Don't Cheat Yourself

How to bury your shoeing trip charge

What's wrong with these scenarios?

Number 1 

You make an appointment to shoe six horses at your going rate, but when you arrive, only three are available. You would have made money shoeing six, but with only three, your profit is eaten up by the cost of driving to the barn. 

Number 2 

Your receipt includes a trip charge to protect you from being out of pocket on long trips. You encourage customers to get together so they can split the charge. Then one customer doesn’t show up for the appointment. You’re too embarrassed to charge the other customer for the whole trip charge because you’d told him on the phone that each customer would pay only half the amount.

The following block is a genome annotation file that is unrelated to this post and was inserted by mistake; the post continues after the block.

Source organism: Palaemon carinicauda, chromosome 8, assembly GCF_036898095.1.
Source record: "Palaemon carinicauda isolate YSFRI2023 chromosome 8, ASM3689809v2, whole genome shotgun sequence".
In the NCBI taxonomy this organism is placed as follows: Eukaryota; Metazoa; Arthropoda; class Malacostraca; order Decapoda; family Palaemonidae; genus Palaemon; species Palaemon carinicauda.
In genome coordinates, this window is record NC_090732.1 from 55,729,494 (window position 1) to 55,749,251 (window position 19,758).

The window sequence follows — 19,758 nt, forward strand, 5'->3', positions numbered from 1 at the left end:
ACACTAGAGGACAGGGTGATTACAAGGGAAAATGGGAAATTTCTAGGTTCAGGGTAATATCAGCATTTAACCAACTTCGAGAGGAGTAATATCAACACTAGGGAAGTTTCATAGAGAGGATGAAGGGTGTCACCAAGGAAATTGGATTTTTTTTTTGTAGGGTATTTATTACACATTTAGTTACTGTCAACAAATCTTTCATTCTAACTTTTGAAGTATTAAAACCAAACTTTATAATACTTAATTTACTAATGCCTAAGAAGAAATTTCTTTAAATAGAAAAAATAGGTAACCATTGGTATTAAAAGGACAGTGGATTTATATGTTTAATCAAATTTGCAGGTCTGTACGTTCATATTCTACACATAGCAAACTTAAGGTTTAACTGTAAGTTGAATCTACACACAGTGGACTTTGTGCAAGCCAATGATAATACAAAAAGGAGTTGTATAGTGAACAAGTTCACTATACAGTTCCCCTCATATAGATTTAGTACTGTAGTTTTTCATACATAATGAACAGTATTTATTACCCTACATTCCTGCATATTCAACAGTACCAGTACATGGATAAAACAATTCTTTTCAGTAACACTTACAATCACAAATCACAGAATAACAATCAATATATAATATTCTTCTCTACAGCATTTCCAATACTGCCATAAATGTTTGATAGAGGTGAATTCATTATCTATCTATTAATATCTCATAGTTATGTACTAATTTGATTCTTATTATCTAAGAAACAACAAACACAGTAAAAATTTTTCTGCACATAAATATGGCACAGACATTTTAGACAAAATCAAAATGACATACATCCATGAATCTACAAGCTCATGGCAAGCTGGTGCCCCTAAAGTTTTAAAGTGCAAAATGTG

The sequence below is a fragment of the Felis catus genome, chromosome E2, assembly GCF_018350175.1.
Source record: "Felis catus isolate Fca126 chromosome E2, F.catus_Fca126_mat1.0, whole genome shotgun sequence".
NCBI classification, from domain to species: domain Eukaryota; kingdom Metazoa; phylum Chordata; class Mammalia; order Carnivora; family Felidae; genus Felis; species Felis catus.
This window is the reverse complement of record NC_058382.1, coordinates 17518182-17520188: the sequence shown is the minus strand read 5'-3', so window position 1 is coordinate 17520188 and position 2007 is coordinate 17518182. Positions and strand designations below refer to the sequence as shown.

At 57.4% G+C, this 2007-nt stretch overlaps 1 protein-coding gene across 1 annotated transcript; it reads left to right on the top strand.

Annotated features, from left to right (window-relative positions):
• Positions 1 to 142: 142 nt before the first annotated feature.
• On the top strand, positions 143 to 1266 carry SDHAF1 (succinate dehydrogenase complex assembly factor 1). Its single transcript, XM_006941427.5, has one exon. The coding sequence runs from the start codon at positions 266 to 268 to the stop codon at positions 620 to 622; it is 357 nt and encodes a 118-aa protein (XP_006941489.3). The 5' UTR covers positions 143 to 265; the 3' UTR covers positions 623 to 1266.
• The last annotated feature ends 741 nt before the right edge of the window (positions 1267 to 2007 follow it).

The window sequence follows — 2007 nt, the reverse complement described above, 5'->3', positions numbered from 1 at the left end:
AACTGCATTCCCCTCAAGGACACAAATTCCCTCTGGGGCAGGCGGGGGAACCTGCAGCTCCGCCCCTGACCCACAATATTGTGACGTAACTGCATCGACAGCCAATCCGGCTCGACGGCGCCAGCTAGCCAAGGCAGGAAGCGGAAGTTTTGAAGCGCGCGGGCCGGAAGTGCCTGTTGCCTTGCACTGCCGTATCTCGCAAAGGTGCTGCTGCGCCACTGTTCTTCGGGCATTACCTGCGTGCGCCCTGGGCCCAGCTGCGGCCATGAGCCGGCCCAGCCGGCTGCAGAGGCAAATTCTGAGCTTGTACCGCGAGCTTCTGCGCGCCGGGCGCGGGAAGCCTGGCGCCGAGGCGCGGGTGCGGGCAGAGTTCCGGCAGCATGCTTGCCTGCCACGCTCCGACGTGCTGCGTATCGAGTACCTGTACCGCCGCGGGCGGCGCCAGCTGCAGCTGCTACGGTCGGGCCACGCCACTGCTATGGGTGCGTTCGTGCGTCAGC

What do you do?
  • Get mad at the customer who missed
  • Get rid of both customers so you don’t have to worry about splitting a trip charge
  • Get mad at yourself for suggesting that the two customers get together
  • Crawl home with your tail between your legs, reminding yourself that you can’t count your nails until they’ve been clinched

Number 3

Customers with one or two horses keep calling you and you know it’s not worth your time to do the shoeing. Maybe you come right out and say, “You don’t have enough work for me.” Maybe you weasel your way out, with “I’m too busy,” or “You’ll have to wait 3 months.” Maybe you take the unprofessional way out and simply don’t return the phone call.

The Problem


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